86% of Young People In Hong Kong Use E-cigarettes

According to a report from Hong Kong Sing Tao Daily on the 29th, the country’s University study showed that the proportion of young people aged 25 or below are using new tobacco products such as e-cigarettes and heated tobacco that reached to it higher record. As well, from 2019 to 2020, it was higher of 85.9 from the previous year. The situation is also worrying. It is the third consecutive year that it has climbed up to 10%.

In addition to that, a survey conducted by the “Hong Kong University Youth Smoking Cessation Hotline”, 51.3% of the interviewed teenagers said that the main reason for using new tobacco products (heatstick china) is curiosity while (37.3%) is followed by peer influence. However, they hope to use new tobacco products to quit or reduce smoking. Lastly, smoking cigarette rose to (21.6%). On top of that, respondents generally believe that new tobacco products are “healthier” than traditional tobacco products and mistakenly believe that they can help quit smoking

Furthermore, Hong Kong, Macao and Taiwan have a very strict control on traditional paper tobacco. But e-cigarettes, as a “new thing” that has emerged in recent years have been in a fuzzy area. In October 2018, when Chief Executive Carrie Lam Cheng Yuet-ngor read the second policy address during his tenure, he announced that Hong Kong would completely ban e-cigarettes. The government then formally submitted a draft to the Legislative Council proposing to ban the import, manufacture, sale, distribution, and promotion of e-cigarettes or heated tobacco and other products. Once convicted, they will be fined 50,000 Hong Kong dollars and will be imprisoned for half a year. The medical profession believes that e-cigarettes and traditional cigarettes also contain potentially harmful compounds such as nicotine, various heavy metals, and formaldehyde which seriously endanger health. However, the e-cigarette ban has been opposed and resisted by many Hong Kong lawmakers, HNB manufacturer in China and some groups. They believe that the research data cited in the legislation is inaccurate and the research object is the “simulated cigarette” e-cigarette device that has long been eliminated, rather than the current market. After a protracted struggle, the Smoking Bills Committee of the Hong Kong Legislative Council announced in June last year that it would stop discussing the ban and temporarily abandon its plan to ban new tobacco and vaping products.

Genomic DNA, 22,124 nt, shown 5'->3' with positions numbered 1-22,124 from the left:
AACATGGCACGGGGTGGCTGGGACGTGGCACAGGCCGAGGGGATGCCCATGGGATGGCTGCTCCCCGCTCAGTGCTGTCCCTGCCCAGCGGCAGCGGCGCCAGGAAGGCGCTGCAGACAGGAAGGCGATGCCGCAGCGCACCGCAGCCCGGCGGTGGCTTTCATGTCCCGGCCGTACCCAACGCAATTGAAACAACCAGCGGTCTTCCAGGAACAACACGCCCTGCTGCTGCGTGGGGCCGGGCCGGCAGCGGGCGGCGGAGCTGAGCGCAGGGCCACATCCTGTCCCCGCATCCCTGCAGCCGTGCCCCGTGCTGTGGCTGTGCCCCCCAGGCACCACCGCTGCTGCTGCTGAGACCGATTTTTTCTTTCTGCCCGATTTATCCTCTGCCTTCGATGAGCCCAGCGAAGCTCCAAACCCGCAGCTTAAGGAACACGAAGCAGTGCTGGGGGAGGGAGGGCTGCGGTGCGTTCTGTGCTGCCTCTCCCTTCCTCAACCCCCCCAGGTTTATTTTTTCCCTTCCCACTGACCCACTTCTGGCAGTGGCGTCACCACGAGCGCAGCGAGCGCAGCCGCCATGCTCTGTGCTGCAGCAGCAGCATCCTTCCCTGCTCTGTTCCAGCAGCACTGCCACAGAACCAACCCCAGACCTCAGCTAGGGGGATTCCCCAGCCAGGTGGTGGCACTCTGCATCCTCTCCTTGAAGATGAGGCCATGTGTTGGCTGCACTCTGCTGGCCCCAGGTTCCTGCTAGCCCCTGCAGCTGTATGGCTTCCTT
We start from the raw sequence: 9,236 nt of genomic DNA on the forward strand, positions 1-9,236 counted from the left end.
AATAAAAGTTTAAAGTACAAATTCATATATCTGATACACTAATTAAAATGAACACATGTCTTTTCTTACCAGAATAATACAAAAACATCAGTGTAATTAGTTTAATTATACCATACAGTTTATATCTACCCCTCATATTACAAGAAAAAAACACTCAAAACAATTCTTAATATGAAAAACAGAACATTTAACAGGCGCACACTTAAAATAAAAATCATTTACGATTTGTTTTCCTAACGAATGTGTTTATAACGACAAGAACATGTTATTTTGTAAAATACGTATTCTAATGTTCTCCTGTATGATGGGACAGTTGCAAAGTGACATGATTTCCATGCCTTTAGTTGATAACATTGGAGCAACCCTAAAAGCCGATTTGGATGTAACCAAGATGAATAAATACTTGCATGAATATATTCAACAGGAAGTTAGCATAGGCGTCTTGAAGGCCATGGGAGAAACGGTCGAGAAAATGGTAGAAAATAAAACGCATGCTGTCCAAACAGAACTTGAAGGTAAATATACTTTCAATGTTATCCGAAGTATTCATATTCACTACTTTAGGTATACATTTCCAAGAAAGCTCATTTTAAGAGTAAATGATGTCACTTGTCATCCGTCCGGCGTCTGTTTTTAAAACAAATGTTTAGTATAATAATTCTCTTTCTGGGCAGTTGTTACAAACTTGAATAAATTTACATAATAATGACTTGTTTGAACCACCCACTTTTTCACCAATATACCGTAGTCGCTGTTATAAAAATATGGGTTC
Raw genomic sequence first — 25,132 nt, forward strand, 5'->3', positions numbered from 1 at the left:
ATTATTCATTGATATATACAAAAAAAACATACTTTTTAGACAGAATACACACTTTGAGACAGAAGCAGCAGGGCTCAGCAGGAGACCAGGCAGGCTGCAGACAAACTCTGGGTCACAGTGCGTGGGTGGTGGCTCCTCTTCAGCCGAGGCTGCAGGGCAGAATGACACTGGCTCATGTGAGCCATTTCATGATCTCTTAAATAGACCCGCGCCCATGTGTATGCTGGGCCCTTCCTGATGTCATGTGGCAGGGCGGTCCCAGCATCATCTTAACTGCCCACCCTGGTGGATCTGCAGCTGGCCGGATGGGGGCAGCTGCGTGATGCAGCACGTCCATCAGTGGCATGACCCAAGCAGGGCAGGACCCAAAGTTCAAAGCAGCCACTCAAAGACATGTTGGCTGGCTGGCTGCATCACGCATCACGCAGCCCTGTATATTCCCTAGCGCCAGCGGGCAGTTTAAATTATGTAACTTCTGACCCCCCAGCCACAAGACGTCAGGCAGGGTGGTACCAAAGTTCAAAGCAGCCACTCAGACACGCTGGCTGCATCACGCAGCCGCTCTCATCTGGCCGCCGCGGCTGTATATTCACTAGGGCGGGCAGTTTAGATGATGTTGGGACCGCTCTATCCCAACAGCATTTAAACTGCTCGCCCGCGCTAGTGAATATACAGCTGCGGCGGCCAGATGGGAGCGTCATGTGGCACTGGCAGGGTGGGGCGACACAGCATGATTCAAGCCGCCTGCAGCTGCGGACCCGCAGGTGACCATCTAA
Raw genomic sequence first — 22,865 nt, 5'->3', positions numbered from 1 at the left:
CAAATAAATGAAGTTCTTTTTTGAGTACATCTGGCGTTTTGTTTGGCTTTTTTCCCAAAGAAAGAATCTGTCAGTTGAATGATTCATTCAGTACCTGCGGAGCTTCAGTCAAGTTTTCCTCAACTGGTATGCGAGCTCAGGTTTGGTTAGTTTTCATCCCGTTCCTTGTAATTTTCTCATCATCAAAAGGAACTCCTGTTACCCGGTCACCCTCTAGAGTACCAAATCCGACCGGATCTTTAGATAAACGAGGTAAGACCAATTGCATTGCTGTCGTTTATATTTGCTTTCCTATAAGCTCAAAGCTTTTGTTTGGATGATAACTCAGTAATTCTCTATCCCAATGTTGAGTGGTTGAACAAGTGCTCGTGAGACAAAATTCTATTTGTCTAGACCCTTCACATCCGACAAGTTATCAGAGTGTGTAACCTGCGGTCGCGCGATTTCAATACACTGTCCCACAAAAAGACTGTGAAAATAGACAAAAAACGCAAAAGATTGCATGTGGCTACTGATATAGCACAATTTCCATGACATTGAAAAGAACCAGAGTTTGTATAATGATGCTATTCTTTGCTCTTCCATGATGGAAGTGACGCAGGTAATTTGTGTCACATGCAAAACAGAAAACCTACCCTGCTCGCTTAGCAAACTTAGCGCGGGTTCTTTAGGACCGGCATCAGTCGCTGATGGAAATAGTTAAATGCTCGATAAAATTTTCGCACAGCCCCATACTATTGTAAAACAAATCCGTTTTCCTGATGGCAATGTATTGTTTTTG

Therefore, Professor Lin Daqing a Faculty of Medicine at the University of Hong Kong said that the latest findings warned of the need for immediate action and urged the Legislative Council to pass the government as soon as possible to submit a draft for a comprehensive ban on new tobacco products, including e-cigarettes and heated tobacco products.